Only the idealized mother—the perfect, wished-for mother in the child’s mind—always gets it. There is in other words a freedom—a freedom from the tyranny of perfection—in not understanding and in not being understood (understanding is not always the best thing we can do with need). All tyrannies involve the supposedly perfect understanding of someone else’s needs.
Politicians insist that they perfectly understand the needs of the electorate. There is no room for variation here. Conversely, politicians must convey a persona with which people can connect.
During British Prime Minister Theresa May’s re-election campaign, she was asked about the naughtiest thing she’d done as a child. May struggled for a response, before remembering that when, long ago, she and her friends had run through fields of wheat it had made farmers unhappy. The crime of this response was only partly May revealing (or confirming) herself and her transgressions to be entirely unrelatable. The more significant crime was her failure to demonstrate an aptitude for projecting a convincing persona.
In politics, everyone is always convinced that they get it, or is at least required to behave as if they do. Failure to do so is fatal. ‘I don’t know who created Pokemon Go,’ said Hillary Clinton, during a stump speech in July 2016, ‘but I’m trying to figure out how we get them to have Pokemon Go to the Polls.’
In February 2017 Senator Eric Abetz interrogated a representative of the Depart-ment of Finance during Senate Estimates about the presence of a rainbow flag in the departmental foyer. There is little in Australian politics to match the grindingly dull aesthetic of Senator Abetz, whose entire vibe somehow resembles a chainsaw designed to put you to sleep. ‘Who makes the determination as to what flags are exhibited or flown in the foyer from time to time?’ he asked, his voice suggesting an automaton parking-inspector reciting the by-law that prevents you from parking out front of a hospital, all while you clutch at your fibrillating heart.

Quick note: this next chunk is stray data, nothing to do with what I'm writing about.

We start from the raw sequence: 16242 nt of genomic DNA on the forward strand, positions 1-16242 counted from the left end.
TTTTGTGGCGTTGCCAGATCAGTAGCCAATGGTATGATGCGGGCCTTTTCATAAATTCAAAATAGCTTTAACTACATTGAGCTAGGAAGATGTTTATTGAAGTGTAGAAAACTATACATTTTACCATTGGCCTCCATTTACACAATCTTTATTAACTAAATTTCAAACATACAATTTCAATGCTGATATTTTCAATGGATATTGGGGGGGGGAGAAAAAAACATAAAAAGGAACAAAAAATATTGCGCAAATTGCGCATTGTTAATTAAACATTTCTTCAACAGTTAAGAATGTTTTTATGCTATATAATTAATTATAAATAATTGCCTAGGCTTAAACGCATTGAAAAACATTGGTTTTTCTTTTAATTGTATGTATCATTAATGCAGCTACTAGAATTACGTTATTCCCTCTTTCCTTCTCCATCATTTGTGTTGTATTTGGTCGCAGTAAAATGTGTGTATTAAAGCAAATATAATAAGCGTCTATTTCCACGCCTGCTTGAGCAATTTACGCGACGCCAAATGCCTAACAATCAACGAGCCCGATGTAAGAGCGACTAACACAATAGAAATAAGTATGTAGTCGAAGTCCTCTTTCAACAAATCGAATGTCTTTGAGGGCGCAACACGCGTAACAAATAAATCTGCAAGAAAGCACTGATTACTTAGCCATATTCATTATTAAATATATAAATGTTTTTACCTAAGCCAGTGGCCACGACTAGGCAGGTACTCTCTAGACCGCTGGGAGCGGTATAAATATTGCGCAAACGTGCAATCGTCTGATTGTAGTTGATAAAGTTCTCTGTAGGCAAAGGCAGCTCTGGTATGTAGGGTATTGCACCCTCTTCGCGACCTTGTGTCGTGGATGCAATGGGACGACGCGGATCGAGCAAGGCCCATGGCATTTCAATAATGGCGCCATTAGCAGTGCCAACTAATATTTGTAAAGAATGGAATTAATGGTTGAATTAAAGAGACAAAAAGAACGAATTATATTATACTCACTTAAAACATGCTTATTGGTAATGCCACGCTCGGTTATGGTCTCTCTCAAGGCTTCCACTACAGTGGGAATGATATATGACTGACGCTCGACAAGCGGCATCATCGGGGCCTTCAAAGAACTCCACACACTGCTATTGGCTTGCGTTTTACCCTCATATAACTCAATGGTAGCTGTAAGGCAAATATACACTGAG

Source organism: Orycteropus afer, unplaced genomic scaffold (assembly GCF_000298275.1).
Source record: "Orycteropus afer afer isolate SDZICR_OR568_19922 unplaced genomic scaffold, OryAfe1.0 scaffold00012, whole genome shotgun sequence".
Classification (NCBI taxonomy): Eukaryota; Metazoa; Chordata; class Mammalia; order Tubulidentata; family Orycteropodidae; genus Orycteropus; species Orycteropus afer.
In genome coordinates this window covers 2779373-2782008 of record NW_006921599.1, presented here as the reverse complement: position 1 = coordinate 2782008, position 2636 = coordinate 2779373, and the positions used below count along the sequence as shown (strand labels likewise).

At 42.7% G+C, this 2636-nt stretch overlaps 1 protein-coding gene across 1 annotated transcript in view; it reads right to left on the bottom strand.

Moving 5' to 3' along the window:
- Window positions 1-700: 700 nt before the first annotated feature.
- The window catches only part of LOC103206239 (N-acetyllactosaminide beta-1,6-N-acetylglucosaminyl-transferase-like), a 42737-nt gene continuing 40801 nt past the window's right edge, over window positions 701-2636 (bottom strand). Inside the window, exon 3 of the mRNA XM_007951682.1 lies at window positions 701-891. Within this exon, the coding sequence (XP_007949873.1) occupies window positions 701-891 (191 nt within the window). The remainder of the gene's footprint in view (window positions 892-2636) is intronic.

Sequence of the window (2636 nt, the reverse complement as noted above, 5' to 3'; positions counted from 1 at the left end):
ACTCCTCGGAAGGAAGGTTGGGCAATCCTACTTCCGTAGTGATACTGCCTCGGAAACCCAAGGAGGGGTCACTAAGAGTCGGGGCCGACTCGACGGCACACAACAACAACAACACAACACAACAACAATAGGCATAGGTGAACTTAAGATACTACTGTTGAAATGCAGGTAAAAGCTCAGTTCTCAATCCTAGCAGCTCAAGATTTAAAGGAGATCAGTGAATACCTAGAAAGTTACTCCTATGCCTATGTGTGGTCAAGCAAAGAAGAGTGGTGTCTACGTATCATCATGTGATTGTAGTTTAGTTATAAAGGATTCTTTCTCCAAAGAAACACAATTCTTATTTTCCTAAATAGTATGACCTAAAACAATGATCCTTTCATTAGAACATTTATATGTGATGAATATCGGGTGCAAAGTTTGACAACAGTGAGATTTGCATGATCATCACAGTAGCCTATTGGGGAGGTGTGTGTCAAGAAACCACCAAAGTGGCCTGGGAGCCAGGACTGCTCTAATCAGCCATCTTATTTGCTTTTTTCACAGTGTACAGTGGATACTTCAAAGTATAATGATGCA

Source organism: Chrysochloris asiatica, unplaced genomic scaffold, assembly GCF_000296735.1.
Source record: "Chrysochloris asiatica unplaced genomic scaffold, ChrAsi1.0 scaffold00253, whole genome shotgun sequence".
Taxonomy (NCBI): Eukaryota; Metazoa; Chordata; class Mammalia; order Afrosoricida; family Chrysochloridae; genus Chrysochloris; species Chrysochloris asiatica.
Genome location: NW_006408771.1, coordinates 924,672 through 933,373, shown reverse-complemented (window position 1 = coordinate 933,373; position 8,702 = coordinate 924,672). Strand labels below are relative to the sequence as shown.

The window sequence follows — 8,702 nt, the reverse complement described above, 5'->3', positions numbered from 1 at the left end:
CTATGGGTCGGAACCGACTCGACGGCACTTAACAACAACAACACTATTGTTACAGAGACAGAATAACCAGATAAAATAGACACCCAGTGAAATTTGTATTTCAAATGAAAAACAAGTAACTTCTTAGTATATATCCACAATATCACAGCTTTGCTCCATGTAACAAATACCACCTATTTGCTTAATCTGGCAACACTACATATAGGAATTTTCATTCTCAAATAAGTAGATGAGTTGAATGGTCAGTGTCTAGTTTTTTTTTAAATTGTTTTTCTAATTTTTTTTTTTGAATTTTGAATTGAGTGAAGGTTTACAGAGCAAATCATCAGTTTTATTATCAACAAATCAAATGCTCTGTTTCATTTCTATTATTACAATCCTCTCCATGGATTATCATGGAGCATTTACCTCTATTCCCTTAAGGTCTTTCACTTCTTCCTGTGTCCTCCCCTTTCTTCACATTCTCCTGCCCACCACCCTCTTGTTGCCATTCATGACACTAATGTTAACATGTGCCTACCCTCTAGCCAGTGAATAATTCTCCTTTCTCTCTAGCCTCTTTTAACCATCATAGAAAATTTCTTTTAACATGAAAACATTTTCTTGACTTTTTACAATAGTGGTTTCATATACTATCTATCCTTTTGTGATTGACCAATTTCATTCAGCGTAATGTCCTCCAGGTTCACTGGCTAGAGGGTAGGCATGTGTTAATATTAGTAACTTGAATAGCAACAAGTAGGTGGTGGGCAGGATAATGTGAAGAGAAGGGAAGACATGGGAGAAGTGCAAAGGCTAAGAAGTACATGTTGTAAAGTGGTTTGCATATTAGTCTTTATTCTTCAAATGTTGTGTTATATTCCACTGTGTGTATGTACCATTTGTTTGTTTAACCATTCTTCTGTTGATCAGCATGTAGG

• • •
Early in the first season of Twin Peaks, in order to decode a mysterious reference in Laura Palmer’s diary (who is J?), Cooper performs an elaborate ritual of Tibetan rock-throwing. A name is spoken, Cooper throws a rock at a glass bottle perched on a tree stump, and the relevance of each name to the murder is determined by whether the rock misses the bottle, or the quality of the strike. The idea came to Cooper in a dream. This scene is important in establishing the logic of Twin Peaks because, aside from a little healthy scepticism, those in the Sherriff’s Department, who are working alongside Cooper, take the ritual seriously.
Here David Lynch as deputy FBI director Gordon Cole relates a dream to two fellow agents. We see the dream. Monica Bellucci plays herself. I googled ‘We are like the dreamer who dreams and then lives inside the dream’ and in our world it does not appear to be an ancient phrase:
And last night I had another Monica Bellucci dream. I was in Paris on a case. Monica called and asked me to meet her at a certain café. She said she needed to talk to me. When we met at the café, Cooper was there but I couldn’t see his face. Monica was very pleasant. She had brought friends. We all had a coffee. And then she said the ancient phrase, ‘We are like the dreamer who dreams and then lives inside the dream.’ I told her I understood. And then she said ‘But who is the dreamer?’
When I watch the scene in Twin Peaks season three, episode 11, during which a Frenchwoman spends about four minutes putting on shoes, I do not know whether the exhilaration it evokes is gratified artistic pretention or profound relief at being granted permission to watch nothing happen, to be blissfully bored. Ditto for the scene in season three, episode seven, in which nearly three minutes of screen time is dedicated to a man sweeping a barroom floor.
In January 2016, about six months into the campaign, a man at a Trump rally heckled the candidate: ‘This is boring. Tell some jokes.’ ‘There’s nothing funny about this,’ said Trump, before having the man ejected.
In Twin Peaks, stretches of substantial quiet are occasionally interrupted by moments of sickening violence. In season three, episode six a child is hit by a truck and killed. You anticipate the death because, in the preceding moments shots of him playfully running from his mother (an extremely weird game no child this age would play) are intercut with shots of Richard Horne (Eamon Farren) driving the truck, high and angry, expressing his fury with speed. Not even in a universe governed by the wobbly rules of David Lynch can the child escape his fate. The truck slams into him and does not slow and Lynch shows the mother scream and run to her son, drop to the ground and sit in the intersection wailing, holding her child’s corpse, his head open.